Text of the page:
• Kevin Jones

    One thing that has really helped me is remembering I don’t have to have an excuse to tell others no. If I am trying to do less in order to do more, as put in your article, I catch myself feeling the need to give excused of why I am saying no. Even if it’s saying no to myself instead of to someone else, I catch myself in self talk justifying why I am not seeking more. Free yourself from the expectation, free yourself from the expectation of others, free yourself from feeling the responsibility to justify saying no. You owe it to yourself to say no for no other reason than you want to say no.
    Great post Mark, I couldn’t agree more. My passion and my purpose is God and Family. I could be the worst hunter/outdoorsman in the world but if I am a good man, husband, and father, then I feel complete.

    • Mark Huelsing

      Great point, Kevin. I tend to be a people-please and can have a hard time saying no without a “justifiable” reason. It really helped me when I came to the realization that saying yes to one thing means saying no (even if indirectly) to other things. Love your passion and priorities, man. I’m right there with you.

  • Steve

    Great post Mark! Have you seen “The Minimalist?” Its one of the few things worth your time watching on Netflix. Powerful film that captures the beauty of a simple, de-cluttered life.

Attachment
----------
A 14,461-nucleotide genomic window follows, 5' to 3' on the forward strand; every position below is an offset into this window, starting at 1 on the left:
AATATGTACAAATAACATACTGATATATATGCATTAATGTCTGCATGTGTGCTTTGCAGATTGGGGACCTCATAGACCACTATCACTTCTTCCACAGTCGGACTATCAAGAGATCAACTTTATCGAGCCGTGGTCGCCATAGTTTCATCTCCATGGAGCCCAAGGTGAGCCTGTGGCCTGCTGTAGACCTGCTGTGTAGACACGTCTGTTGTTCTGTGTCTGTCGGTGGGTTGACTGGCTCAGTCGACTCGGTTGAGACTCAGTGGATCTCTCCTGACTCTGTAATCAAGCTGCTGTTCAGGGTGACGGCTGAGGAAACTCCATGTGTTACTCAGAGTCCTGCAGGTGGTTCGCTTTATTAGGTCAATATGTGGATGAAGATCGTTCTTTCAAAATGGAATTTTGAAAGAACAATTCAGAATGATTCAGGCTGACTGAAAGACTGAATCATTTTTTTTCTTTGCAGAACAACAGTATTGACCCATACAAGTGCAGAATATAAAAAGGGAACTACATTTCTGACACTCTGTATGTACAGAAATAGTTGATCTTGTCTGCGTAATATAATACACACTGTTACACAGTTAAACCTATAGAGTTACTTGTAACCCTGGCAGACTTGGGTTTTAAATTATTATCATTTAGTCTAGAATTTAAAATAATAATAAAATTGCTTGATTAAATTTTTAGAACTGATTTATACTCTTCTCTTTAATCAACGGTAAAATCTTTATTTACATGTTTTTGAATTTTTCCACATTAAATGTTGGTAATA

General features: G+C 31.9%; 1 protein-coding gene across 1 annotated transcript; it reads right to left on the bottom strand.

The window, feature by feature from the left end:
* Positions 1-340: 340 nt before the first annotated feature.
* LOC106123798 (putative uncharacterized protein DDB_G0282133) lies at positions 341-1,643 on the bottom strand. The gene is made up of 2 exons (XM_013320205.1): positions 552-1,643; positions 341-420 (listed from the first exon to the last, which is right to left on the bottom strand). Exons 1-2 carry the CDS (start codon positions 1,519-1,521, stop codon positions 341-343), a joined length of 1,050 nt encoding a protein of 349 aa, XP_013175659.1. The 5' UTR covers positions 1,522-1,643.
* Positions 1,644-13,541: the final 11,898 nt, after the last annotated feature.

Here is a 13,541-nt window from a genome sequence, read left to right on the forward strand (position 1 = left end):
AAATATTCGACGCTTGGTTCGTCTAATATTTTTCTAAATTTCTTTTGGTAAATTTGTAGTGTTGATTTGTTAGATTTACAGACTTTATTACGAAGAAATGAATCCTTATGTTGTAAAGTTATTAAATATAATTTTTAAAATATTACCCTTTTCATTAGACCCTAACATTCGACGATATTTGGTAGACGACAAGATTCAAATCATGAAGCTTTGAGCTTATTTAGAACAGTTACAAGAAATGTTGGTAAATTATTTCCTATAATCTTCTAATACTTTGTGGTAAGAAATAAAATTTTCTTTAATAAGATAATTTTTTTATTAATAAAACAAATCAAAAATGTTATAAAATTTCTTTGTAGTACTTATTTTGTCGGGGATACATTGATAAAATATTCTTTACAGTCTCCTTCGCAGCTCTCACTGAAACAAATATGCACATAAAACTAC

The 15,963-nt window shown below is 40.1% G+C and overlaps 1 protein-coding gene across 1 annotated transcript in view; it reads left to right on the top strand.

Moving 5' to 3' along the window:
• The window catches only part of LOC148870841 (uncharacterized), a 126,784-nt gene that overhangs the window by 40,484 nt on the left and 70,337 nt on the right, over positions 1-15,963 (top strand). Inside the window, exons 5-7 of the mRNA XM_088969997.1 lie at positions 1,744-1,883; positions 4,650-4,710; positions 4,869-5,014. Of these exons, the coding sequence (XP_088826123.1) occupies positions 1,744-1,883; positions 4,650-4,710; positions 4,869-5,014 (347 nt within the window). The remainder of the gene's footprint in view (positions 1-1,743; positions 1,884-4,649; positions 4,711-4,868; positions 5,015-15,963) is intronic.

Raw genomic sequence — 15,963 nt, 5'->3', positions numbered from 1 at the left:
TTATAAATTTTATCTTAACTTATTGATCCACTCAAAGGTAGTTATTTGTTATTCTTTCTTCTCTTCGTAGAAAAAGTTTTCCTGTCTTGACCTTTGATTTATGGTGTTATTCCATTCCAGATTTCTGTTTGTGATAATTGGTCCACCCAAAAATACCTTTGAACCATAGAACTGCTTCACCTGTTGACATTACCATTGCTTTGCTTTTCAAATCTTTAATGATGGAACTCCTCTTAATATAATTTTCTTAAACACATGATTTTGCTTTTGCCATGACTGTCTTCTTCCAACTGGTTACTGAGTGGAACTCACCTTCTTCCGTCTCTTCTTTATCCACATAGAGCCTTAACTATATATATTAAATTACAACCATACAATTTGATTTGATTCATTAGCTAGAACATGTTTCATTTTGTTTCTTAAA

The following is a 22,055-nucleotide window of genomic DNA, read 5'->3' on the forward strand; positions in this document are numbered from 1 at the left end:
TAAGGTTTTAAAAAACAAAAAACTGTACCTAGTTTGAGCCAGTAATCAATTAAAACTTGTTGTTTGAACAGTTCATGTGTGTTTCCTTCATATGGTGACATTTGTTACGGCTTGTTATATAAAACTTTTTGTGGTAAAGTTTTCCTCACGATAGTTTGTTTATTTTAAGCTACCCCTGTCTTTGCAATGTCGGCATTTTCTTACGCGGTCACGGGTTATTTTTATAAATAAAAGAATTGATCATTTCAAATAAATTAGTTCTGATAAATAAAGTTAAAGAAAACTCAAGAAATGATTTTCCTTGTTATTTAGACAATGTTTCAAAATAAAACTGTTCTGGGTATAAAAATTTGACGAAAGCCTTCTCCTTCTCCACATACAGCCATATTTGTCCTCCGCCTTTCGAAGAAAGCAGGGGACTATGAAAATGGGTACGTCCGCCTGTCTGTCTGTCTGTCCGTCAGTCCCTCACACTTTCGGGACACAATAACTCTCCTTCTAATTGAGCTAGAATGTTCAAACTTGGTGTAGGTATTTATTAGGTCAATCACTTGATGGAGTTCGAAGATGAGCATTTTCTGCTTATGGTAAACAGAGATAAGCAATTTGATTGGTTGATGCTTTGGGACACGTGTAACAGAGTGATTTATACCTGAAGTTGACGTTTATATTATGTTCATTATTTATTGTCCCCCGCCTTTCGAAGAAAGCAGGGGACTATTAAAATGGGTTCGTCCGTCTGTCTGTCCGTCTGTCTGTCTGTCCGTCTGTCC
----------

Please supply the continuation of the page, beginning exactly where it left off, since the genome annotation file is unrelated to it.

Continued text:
• Mark Huelsing

      I haven’t seen the documentary, Steve, but their blog has been on my radar for a couple of years and I have read it occasionally. I also enjoy Joshua Becker’s work at BecomingMinimalist.com

  • dialedinhunter

    So well said bud. I think a lot of what you are saying, as it pertains to most individuals, is because of media. I believe this to be true especially with younger folks. In regards to hunting, they see all of these big names being successful with a certain high end bow. As is marketing, this makes them want that bow, believing that just because they possess it, they will be successful. We see people with tons of money with big smiles on their faces enjoying their lavish lives. Same principle applies here. Another thing I think is going on here is that as humans, wanting to progress is natural. Like you said though, that doesn’t necessarily mean we need to do more, we just need to be more efficient. I think you are spot on in saying, in a nutshell, we are in the driver’s seat of our own lives and we make what we make out of them. Great post.

  • Lots of good points! I personally think; we all need or should take a “Minimalist Approach” to our daily lives. With so many things competing for our time, we often forget to give attention to the more important things in life. Such as, Watching the Sun Rise over a duck pond or enjoying the sight of tranquil lake waters so still they look liked polished glass from our favorite fishing spot. Getting back to a simpler De-cluttered lifestyle is in-order for us all.